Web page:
When the output portion 15 moves along shaft 30, seal 42 engages the radial flange or seal member 34 to completely stop any escape of eutectic material from the cavity portion 40. This seal 42 is the eutectic cavity seal means. Together, the radial flange 34 and the seal member 42 combine to form the moveable seal means as the output portion 15 moves along shaft 30 to produce the engagement of the seal.

In order to maintain the position of the output portion 15 with respect to the shaft 30, a bearing 52 is provided. Directly behind this bearing 52 is an o-ring 69 which also serves to prevent loss of eutectic material which might otherwise run up the shaft 30 toward the input drive shaft 20. The eutectic member itself includes wire columns 58. These wire columns provide the support against the compression forces exerted by bellville washer 38 and bellville spring package 62 until the lateral support is removed from these wires through melting of the eutectic materials.

At the end of the output portion of the drive shaft, a bumper 60 is used to retain the assembly against axial movement. The centering of the drive shaft is achieved, not by any bearing within the generator, but by controlling the splines 14. By proper machining of the splines 14, the drive shaft is centered within the internally splined generator drive shaft 24.

The bellville spring package 62 is provided with a wear washer 63 at the input shaft end 20 and there is a roller bearing 39 between the drive shaft 30 and the input drive shaft portion 20. The drive shaft 30 will independently rotate with respect to the input drive shaft 20 even after the eutectic material has collapsed and the output drive shaft 15 is disconnected from the input through separation of the gears 16 and 18. By this independent rotation, shaft 30 may rotate with shaft 24, thereby eliminating relative movement and friction at the seal 42 and flange 34 when sealed as in FIG. 2.

Means for providing oil lubrication to the spline portion 14 is by lubrication hole 70 which supplies oil to this portion of the assembly and exit hole 72 along with exit 73.

The majority of the oil passes across the splines 14 into the dam region 68 and then to exit 73. The dam does not seal the oil, but rather allows the oil to pass freely with some restriction to the area beyond. The dam portion 68 is required because the speeds of rotation in the order of 21,000-27,000 rpm require that the area around the splines 14 be substantially filled with oil. If the dam 68 were removed, there would be insufficient lubrication in the spline area and consequent wear and galling of the splines. The dam 68 along with the oil entrance point 70 and the oil exit 73 combine to form the means for oil lubrication of the splines 14. Further, this oil also provides heat to the central shaft 30 as well as the output portion 15, and, if this heat exceeds the predetermined amount (such as 354 F.), the melt of the eutectic material results. The melting temperature of the eutectic is generally chosen to be compatible with the oil so that there is no risk of oil breakdown due to overheating of the generator or driven element.

In FIG. 2, there is shown the shaft and its disconnected configuration with the eutectic fuze material melted. The wires 58 are shown in their collapsed position, and the radial flange 34 on the shaft 30 is shown collapsed against the seal 42. When the shaft is in this position, the bellville spring package 62 is extended, and the gearteeth 16 and 18 are parted, thereby disconnecting the drive to the spline 14 from the spline 12. As can be seen, the seal against leakage of eutectic material is always maintained by the pressure exerted by bellville spring package 62 which acts against the output drive shaft 15, thereby producing a sealing pressure between seal 42 and flange 34. In the embodiment shown, when the thermally fuzed drive shaft 10 is disconnected, the center shaft 30 is independent and may rotate with respect to input shaft 20 or the first means for connecting to the torque supply. The bearing 39 positions shaft 30 with respect to input drive shaft 20 and permits the relative rotation.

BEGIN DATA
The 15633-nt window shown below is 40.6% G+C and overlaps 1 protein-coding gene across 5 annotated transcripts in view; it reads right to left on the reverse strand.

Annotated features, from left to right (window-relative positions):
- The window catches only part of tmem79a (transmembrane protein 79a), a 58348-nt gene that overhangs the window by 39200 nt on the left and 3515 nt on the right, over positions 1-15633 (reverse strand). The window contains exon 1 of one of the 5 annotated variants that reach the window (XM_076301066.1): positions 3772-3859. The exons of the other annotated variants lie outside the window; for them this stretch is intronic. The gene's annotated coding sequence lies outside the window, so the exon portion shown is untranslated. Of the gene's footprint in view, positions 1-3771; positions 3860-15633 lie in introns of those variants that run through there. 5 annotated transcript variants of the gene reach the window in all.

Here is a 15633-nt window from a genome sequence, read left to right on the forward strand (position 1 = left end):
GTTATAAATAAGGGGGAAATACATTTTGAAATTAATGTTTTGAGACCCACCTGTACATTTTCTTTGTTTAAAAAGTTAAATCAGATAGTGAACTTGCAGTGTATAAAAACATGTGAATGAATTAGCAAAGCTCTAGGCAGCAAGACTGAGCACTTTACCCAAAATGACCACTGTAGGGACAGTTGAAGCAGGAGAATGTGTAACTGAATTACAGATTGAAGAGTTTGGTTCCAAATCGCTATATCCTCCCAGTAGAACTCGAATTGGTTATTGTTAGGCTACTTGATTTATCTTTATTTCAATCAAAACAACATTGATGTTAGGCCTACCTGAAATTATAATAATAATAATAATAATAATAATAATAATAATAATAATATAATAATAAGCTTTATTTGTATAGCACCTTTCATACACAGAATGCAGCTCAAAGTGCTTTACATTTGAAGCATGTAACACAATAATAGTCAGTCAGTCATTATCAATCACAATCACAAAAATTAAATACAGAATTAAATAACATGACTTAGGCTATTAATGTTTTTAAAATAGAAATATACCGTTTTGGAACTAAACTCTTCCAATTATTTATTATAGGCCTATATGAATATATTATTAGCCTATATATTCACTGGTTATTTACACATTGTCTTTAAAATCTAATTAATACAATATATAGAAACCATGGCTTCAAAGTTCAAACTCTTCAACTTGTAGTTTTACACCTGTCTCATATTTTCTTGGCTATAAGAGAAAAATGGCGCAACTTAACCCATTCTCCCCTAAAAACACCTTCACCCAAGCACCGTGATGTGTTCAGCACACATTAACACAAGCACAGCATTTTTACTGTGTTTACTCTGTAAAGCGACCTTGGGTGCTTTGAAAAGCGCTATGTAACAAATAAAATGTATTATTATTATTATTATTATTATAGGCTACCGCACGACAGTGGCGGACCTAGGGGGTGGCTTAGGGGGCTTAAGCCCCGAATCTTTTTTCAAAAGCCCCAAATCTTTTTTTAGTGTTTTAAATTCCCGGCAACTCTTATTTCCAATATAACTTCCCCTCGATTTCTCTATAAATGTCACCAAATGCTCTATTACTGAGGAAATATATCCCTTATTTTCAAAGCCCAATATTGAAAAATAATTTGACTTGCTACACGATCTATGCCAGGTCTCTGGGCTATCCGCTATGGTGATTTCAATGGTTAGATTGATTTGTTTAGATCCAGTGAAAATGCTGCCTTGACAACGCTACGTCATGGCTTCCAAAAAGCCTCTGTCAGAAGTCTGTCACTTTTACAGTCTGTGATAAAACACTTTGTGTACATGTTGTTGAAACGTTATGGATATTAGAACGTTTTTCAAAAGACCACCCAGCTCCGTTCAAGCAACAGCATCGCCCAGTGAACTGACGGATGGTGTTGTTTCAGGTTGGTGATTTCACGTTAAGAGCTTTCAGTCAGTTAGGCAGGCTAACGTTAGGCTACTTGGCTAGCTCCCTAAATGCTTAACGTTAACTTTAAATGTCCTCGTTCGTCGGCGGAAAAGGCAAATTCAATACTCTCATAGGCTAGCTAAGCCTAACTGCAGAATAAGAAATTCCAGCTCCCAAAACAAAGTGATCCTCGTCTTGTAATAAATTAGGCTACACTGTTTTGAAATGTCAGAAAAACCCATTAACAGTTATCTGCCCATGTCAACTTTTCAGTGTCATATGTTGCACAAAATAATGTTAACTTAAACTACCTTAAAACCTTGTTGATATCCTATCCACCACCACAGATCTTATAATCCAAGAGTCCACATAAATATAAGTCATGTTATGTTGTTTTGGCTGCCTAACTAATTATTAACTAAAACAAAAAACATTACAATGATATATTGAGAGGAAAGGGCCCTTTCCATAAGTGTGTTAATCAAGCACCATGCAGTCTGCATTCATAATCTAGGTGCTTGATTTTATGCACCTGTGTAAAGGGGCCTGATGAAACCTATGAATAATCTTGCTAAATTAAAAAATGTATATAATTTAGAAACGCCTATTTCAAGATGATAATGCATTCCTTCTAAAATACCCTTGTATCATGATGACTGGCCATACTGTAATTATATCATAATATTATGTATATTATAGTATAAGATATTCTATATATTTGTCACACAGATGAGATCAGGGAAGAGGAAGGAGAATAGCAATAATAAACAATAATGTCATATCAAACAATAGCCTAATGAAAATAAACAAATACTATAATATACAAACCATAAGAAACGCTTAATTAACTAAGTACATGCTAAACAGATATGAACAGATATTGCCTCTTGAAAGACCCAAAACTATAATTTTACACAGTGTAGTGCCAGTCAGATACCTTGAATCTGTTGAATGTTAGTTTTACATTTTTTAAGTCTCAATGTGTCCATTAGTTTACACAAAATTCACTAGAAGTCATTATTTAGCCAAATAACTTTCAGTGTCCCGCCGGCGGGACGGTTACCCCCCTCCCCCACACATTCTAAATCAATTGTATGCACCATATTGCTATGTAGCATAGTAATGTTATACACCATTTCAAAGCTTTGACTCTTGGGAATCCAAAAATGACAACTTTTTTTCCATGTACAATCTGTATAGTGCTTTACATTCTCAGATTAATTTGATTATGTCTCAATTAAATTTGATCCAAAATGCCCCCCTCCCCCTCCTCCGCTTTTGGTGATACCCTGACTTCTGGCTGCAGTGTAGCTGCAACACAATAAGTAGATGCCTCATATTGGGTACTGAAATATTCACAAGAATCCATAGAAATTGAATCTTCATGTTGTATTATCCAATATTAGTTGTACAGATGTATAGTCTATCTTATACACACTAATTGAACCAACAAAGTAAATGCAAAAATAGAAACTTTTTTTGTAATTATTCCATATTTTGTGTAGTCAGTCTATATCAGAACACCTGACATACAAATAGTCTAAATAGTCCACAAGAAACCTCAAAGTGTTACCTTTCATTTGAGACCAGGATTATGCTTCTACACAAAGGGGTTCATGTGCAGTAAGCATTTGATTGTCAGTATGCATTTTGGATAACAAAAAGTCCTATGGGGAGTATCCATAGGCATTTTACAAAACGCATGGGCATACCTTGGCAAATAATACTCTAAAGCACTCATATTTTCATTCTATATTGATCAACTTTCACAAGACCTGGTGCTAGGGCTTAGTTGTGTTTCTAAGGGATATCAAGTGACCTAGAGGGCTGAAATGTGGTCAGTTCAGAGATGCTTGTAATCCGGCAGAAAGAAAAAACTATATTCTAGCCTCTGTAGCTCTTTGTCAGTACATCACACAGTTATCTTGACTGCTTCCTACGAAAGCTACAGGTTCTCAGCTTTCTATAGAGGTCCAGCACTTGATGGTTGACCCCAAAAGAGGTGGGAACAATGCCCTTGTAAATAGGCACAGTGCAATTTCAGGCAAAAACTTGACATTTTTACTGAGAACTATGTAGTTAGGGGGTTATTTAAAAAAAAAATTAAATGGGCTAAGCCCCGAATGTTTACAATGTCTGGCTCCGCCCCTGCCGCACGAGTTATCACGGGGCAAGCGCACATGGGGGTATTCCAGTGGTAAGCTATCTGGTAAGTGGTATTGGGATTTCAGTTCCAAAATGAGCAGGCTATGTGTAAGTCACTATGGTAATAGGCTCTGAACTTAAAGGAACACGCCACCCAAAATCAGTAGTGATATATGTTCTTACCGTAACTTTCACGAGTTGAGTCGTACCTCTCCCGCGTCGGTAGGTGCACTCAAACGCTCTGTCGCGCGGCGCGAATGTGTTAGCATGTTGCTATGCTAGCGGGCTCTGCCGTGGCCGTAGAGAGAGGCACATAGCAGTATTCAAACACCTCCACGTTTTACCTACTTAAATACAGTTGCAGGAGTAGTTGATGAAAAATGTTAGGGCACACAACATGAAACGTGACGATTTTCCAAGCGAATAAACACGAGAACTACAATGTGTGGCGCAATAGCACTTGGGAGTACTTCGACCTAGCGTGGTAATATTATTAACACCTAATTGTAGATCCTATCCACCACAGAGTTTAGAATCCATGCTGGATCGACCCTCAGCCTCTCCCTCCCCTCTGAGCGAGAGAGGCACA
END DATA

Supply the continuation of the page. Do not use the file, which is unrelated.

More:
Any changes, modifications, alterations and other uses or applications which do not depart from the spirit and scope of this invention are deemed to be covered by the invention, which is limited only by the scope of the claims which follow.

Patent Citations
Cited PatentFiling datePublication dateApplicantTitle
US2314227 *Oct 3, 1941Mar 16, 1943Sulzer AgCoupling for transmitting torques
US3212613 *Jul 6, 1962Oct 19, 1965Sundstrand CorpThermal disconnect
US3675444 *Nov 3, 1970Jul 11, 1972Gen ElectricHigh speed shaft disconnect utilizing a fusible element
US3889789 *Apr 15, 1974Jun 17, 1975Mc Donnell Douglas CorpThermal fuse mechanical disconnect
US4086991 *Oct 14, 1976May 2, 1978Sundstrand CorporationThermally actuated disconnect coupling
Referenced by
Citing PatentFiling datePublication dateApplicantTitle
US4537578 *Jan 3, 1980Aug 27, 1985Lucas Industries LimitedCouplings
US4660247 *Dec 31, 1985Apr 28, 1987Whirlpool CorporationTemperature limiting system for a spring loaded torque limiting clutch
US4768634 *Dec 22, 1986Sep 6, 1988Sundstrand CorporationBackdrive overload release clutch
US4934977 *Nov 7, 1985Jun 19, 1990Sundstrand CorporationThermal disconnect coupling
US5103949 *Nov 8, 1990Apr 14, 1992Sundstrand CorporationThermal disconnect
US6364772Aug 22, 2000Apr 2, 2002Hamilton Sundstrand CorporationDisconnect for high-speed rotating shafts
US6513634 *Jun 27, 2001Feb 4, 2003Goodrich Control Systems LimitedThermal disconnect
US6619454 *Jan 24, 2002Sep 16, 2003Goodrich Control Systems LimitedThermal disconnect device
US7055664 *Dec 13, 2002Jun 6, 2006ThalesDog clutch device
US7296670 *May 23, 2005Nov 20, 2007Goodrich Control Systems LimitedDisconnect mechanism and devices including such a disconnect mechanism
US20120159964 *Dec 28, 2010Jun 28, 2012General Electric CompanyAccessory gearbox with a starter/generator
US20130146414 *Dec 10, 2012Jun 13, 2013Goodrich Control SystemsDrive Coupling Device
US20140007741 *Jul 6, 2012Jan 9, 2014Henry R. VanderzydenIntegrated drive generator gear alignment
US20140144743 *Nov 27, 2012May 29, 2014Eric A. BrustDisconnect assembly
EP1170522A1Jun 22, 2001Jan 9, 2002Lucas Industries LimitedThermal disconnect
WO1987003057A1 *Nov 3, 1986May 21, 1987Sundstrand CorpThermal disconnect coupling
U.S. Classification192/82.00T, 192/101, 464/31, 192/113.5
International ClassificationF16D3/18, F16D9/02
Cooperative ClassificationF16D3/18, F16D9/02
European ClassificationF16D3/18, F16D9/02